Sidehill owners offering farm, herd, will continue to make yogurt

The Recorder, December 29, 2018, by Richie Davis

The idea of starting a dairy farm now may seem even more improbable than it did 14 years ago, when Amy Klippenstein and Paul Lacinski started out in Ashfield with three Canadienne cows and four Normandes pastured on 23 acres of rented land.

But the couple, who built up their herd and their farm in pursuit of making and selling organic yogurt, is offering what’s now the 225-acre farm they moved Sidehill Farm to six years ago, along with what’s now a 30-cow herd and their farming equipment as part of what they say could be a solution to sustainable dairy farming.

“Certified organic grazing dairy for sale,” reads their $1.4 million offering, which comes with bonus beyond the “big sky country” of the former Donovan organic potato farm: a contract with Sidehill’s creamery, at a price that most dairy farmers might find hard to believe, let alone refuse.

“A light bulb went off in our heads,” Lacinski says, during the panel discussion the couple attended at Amherst Cinema after the 2016 showing of the documentary “Forgotten Farms” about the plight of New England dairy farmers, who for years have been receiving less than the cost of production for their milk.

“There are people who just want to milk cows and produce milk,” he remembers thinking. “They don’t want to have to deal with turning that into salable product. With dairy being in such a hard spot, we could be doing something useful if we could milk from other people.”

He and Klippenstein, who now do all the milking and caring for the herd, admit that they want to be able to focus on yogurt-making and marketing. Lacinski says, “Milking would be fine if we didn’t have other full-time jobs, so it becomes unsustainable doing both for years and years as well as want to (do it).”

But also, he added, it’s good  knowing “there are people out there who want to know about running an organic dairy. They want to milk, but can’t find the situation. We see that as part of creating an opportunity for someone. That’s really an exciting piece of the whole thing.”

Milk prices have been stuck at below production-cost levels for a while, he said, with the price per 12-gallon hundredweight now under $16.50, say the couple, who have begun supplementing their milk supply with organic milk from Leahy Farm in Lee. But organic milk — which is also seeing a slump in prices because of competition from soy, almond and other plant-based products — brings in $35 to $40 per 100 pounds.

Sidehill is offering the farm buyer a contract at $48 per hundredweight  — “a much better price than anybody’s accustomed to getting,” said Lacinski.

What’s more, there would be two other stabilizing income streams for the buyer, from the lease on the creamer, and from sale of products at the self-service farm shop on the farm, which now grosses about $160,000 a year selling the farm’s raw organic milk, yogurt and beef and pork, along with other products. There would also be income from the lease of the creamery.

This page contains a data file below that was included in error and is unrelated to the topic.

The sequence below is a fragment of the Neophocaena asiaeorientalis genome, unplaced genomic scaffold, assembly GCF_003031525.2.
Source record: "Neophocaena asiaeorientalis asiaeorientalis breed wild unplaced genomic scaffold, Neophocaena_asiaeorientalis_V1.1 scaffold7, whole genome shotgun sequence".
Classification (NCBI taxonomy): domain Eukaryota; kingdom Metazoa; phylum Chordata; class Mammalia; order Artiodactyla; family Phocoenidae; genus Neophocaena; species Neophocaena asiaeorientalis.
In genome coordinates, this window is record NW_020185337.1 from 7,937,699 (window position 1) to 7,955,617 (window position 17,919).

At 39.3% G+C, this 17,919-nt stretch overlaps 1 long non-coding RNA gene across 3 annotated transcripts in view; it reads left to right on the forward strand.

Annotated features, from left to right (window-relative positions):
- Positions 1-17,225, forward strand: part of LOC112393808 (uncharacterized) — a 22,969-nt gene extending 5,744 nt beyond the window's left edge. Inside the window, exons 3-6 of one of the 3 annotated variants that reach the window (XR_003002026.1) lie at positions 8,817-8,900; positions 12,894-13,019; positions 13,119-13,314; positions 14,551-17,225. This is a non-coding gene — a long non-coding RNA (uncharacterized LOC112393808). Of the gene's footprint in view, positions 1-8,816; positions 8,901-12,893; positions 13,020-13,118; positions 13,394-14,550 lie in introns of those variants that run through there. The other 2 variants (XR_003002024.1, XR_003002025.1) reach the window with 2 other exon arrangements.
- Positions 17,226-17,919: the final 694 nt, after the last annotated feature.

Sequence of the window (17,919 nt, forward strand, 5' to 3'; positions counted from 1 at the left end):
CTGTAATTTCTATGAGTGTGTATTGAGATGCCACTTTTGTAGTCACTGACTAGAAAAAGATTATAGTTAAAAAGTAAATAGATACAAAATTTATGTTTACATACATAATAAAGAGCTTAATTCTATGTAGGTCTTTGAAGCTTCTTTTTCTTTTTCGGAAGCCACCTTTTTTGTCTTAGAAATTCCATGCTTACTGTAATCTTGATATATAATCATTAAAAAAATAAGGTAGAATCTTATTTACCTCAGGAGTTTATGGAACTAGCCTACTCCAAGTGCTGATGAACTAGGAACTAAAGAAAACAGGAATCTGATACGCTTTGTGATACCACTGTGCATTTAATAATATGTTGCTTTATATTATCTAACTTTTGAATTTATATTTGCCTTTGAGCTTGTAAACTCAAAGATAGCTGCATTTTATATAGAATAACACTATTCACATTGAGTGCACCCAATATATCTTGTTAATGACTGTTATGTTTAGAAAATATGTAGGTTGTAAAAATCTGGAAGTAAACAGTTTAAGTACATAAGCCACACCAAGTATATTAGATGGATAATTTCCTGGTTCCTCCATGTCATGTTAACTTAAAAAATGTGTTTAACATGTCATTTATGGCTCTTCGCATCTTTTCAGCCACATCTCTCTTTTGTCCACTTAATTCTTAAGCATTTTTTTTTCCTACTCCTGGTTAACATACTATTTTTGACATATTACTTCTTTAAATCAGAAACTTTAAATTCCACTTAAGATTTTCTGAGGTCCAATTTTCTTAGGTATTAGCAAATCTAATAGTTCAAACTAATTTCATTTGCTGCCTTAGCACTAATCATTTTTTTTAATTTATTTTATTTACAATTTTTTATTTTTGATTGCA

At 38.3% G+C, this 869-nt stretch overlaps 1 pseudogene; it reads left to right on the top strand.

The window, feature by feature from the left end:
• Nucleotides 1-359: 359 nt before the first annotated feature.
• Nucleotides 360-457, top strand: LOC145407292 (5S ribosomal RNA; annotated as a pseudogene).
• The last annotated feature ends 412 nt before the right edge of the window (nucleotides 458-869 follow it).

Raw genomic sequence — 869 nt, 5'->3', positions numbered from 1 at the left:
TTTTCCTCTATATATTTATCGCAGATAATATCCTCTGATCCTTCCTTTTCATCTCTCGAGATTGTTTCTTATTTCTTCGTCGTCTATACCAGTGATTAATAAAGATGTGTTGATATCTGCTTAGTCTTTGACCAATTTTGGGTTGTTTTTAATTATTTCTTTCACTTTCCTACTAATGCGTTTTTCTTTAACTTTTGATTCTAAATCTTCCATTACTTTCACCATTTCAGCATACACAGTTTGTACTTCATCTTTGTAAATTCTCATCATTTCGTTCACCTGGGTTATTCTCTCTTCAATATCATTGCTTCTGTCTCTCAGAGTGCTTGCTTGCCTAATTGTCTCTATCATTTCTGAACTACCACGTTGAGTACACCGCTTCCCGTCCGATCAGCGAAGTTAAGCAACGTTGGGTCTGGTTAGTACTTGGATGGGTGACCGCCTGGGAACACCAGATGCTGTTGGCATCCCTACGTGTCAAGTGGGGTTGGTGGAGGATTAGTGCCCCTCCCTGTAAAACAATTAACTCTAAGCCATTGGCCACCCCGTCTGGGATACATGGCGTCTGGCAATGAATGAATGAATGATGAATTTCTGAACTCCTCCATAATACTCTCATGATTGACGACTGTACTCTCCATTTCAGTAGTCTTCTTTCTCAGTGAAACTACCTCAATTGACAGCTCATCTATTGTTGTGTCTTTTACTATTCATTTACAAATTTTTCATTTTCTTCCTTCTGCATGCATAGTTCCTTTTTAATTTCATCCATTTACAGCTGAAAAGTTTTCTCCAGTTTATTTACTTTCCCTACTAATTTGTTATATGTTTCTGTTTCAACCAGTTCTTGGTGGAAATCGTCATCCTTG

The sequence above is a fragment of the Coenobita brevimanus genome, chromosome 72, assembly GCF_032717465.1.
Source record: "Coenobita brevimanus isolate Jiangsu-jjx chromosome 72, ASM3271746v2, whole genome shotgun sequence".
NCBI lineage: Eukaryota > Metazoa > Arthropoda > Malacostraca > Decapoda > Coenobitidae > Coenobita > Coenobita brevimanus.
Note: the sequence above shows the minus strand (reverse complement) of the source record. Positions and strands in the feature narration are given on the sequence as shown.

To get around a key difficulty — making the purchase affordable to young dairy farmers starting out — Lacinski and Klippenstein have turned to Dirt Capital Partners, an agricultural conservation-minded investment firm that provides a vetting process to find qualified farmers who agree to lease a participating farm for 10 years, while they build up equity to purchase it at a pre-set price.

The couple listed the Forget Road farm, which won the state’s 2015 Green Pasture Award for dairy farm management, in mid-October and have heard from two potential buyers, so far.

“We’re not just selling to anybody,” Klippenstein said. “It’s a partnership, where we need to share our values and vision. We want someone who’s cautious and hesitant.”

Sidehill Yogurt, which claims to be the only yogurt made commercially in Massachusetts, is sold throughout the state, at Big Y, Whole Foods and Wild Oats supermarkets, as well as through farm stands, co-ops, cafes and other outlets, mostly through a couple of distributors. It’s sold in six-ounce and quart sizes in just three flavors — plain, vanilla and maple.

The business has seen an average 10 percent annual growth in sales, which now uses the milk of 70 cows.

Unlike the consumption of fluid milk, Klippenstein said, “It doesn’t seem the demand for yogurt is going down,” and the couple haven’t done any marketing for the past two or three years.

That’s something they would hope to do, at least to keep providing a livable income for their eight current yogurt-production employees. Klippenstein said they have a commitment to keeping the business local and using milk from local organic farms.

Still, they recently got federal certification to allow their yogurt to be sold out-of-state, and believe it may be time to begin looking at the Hartford, Conn. market, where there have been requests from Whole Foods.

“We’re not thinking that’s a primary thing, but if they want to distribute outside Massachusetts, we’d do that,” Klippenstein says.

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